Many gardeners grow peppers (Capsicum spp.) as annual vegetables in their summer gardens and simply let them die off when cold weather strikes. The truth is many peppers are tender perennials that will live for years under the right growing conditions. Pepper plants prefer fertile, well-drained soil in a sunny location. While some varieties thrive all year in U.S. Department of Agriculture plant hardiness zones 9 through 12, they cannot tolerate cold temperature and must be overwintered inside in other areas of the United States.
Dig up your pepper plants in the fall several weeks before the first expected frost in the fall. Keep as much of the root ball intact as possible to reduce stress to the plant.
Fill a large container, such as a 5-gallon bucket with drainage, halfway with fresh potting media. Place the pepper plant into the container and fill in around the roots with fresh soil, positioning the plant to its original planting depth. Press down the soil with your hands to firmly secure the pepper plant.
Prune away 1/3 to 1/2 of the plant. Cutting the leaves back to a Y in the branch, leaving six to eight of these Y's produces the healthiest and fullest pepper plants, according to Pepper Joe's, a seed company specializing in peppers.
Place your pepper plants in an area that receives full sun. Although they may not produce peppers during the winter, the plants still need sunlight to grow.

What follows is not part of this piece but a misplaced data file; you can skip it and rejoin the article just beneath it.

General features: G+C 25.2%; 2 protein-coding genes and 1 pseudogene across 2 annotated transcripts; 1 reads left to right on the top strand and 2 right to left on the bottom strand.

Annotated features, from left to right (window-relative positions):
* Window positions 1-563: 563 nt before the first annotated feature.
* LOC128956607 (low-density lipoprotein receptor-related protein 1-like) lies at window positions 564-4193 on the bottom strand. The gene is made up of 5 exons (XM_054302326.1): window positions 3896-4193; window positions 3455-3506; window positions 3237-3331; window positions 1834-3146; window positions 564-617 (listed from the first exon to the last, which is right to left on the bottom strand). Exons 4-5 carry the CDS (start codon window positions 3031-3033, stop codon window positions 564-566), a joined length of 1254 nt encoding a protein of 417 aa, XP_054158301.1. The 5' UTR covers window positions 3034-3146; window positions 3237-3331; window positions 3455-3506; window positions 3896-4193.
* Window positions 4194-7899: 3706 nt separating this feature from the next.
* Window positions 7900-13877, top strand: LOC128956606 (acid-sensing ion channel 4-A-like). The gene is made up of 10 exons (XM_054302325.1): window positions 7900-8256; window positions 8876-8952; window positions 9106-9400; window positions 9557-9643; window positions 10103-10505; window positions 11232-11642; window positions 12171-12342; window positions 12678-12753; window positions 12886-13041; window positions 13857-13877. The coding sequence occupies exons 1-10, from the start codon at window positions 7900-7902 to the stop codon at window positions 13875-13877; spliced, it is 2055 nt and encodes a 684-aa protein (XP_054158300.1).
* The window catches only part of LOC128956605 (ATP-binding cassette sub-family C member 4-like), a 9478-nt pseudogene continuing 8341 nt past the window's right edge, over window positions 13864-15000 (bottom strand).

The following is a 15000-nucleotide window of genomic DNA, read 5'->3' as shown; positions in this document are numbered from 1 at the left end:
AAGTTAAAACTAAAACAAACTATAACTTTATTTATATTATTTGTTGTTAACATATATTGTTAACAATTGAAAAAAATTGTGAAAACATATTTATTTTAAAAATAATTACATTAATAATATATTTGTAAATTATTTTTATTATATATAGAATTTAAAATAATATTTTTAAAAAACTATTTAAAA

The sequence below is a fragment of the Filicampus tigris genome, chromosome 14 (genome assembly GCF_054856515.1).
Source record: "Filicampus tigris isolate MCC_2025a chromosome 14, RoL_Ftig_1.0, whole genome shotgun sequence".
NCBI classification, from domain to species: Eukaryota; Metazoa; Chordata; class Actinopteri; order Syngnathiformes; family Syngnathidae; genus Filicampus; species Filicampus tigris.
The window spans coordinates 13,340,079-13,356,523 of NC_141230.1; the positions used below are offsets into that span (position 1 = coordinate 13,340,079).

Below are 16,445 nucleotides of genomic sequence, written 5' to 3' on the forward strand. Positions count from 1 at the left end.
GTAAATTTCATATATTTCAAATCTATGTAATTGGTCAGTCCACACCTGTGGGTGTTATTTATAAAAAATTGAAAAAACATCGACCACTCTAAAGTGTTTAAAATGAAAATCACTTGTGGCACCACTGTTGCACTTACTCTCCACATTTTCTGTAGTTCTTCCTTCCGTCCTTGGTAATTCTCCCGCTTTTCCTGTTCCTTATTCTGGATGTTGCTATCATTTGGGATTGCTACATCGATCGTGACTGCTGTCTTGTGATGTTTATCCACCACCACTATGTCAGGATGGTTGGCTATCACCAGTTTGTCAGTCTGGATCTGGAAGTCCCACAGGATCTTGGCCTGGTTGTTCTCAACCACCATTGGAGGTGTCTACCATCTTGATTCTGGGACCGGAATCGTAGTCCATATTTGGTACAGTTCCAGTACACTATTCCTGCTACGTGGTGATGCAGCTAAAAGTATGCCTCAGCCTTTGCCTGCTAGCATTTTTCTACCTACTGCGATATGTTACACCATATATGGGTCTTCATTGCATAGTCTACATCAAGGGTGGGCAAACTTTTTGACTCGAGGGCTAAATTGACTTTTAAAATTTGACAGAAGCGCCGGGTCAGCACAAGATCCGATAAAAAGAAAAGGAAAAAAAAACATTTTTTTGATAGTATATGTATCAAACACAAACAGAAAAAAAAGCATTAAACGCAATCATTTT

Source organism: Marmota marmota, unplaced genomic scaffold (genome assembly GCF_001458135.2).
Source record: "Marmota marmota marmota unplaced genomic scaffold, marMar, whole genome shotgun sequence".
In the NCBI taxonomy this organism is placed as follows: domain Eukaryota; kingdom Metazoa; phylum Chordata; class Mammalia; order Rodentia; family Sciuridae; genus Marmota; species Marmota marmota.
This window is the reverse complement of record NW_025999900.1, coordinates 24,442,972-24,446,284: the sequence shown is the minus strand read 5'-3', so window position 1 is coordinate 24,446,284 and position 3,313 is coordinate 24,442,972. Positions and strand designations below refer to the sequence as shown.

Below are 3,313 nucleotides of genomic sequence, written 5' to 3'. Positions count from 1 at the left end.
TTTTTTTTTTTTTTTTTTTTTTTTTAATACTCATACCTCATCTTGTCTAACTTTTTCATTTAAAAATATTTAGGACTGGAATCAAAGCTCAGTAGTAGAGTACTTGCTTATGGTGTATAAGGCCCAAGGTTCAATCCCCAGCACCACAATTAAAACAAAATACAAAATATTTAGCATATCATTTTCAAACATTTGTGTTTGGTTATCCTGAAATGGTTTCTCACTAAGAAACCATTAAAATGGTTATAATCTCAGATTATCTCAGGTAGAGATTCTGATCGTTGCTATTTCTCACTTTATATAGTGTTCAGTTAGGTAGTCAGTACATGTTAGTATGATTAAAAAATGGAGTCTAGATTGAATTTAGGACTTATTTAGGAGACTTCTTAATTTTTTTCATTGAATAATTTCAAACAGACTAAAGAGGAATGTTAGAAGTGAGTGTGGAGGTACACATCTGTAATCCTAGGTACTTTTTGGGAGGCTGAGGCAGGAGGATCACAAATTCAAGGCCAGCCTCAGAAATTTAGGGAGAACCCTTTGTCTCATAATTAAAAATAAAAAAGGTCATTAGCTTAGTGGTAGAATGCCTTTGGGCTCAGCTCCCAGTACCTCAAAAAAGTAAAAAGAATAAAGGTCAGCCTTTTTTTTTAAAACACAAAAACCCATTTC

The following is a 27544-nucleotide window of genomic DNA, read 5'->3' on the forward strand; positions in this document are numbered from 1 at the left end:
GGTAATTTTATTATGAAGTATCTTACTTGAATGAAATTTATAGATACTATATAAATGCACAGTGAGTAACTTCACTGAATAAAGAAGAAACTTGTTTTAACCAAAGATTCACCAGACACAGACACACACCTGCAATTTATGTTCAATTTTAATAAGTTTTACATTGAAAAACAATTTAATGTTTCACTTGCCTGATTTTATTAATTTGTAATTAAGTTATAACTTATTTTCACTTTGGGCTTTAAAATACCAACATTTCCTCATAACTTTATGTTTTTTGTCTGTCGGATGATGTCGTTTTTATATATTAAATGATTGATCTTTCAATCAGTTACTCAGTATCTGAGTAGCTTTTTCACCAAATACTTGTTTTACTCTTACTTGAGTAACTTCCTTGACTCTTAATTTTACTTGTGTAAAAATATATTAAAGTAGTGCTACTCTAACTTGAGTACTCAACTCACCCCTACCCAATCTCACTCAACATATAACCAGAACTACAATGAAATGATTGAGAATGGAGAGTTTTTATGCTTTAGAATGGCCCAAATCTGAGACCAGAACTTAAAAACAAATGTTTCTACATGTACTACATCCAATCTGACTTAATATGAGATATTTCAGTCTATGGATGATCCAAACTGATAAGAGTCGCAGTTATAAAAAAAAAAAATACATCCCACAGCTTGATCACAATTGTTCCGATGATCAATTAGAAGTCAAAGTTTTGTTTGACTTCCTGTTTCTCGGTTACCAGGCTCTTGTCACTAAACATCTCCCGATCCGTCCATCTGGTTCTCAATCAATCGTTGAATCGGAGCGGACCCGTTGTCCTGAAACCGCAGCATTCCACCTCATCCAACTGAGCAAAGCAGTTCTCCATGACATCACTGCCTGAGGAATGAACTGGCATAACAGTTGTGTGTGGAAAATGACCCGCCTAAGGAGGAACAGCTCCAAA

Water the pepper plants once a week to moisten the soil, but do not allow them to set in soggy soil. Watering needs varies, depending on the conditions in your home and the soil. Water when the soil feels dry to the touch.
Fertilize your pepper plants with 1 to 2 cups of water-soluble fertilizer designed for vegetables, such as 24-8-16 mixed to a ratio of 2 tablespoons per gallon of water, and do so every 7 to 14 days, if you desire to keep the pepper plant as an attractive houseplant. If you simply want to overwinter the plant for replanting in your garden in the spring, fertilize once in midwinter says Pepper Joe's.
Items you will need
- 5-gallon bucket
- Potting media
- Pruning shears
- Water-soluble fertilizer, 24-8-16
- Some varieties of peppers drop leaves and enter dormancy during the winter, but they still require enough water to keep them from drying up completely.
- Some varieties of peppers thrive inside the home and may even produce peppers all year.
- Replant the pepper plants in the garden in the spring when all danger of frost has passed. Pepper plants that have been overwintered inside typically produce more peppers than their first year's yield.
- Medioimages/Photodisc/Photodisc/Getty Images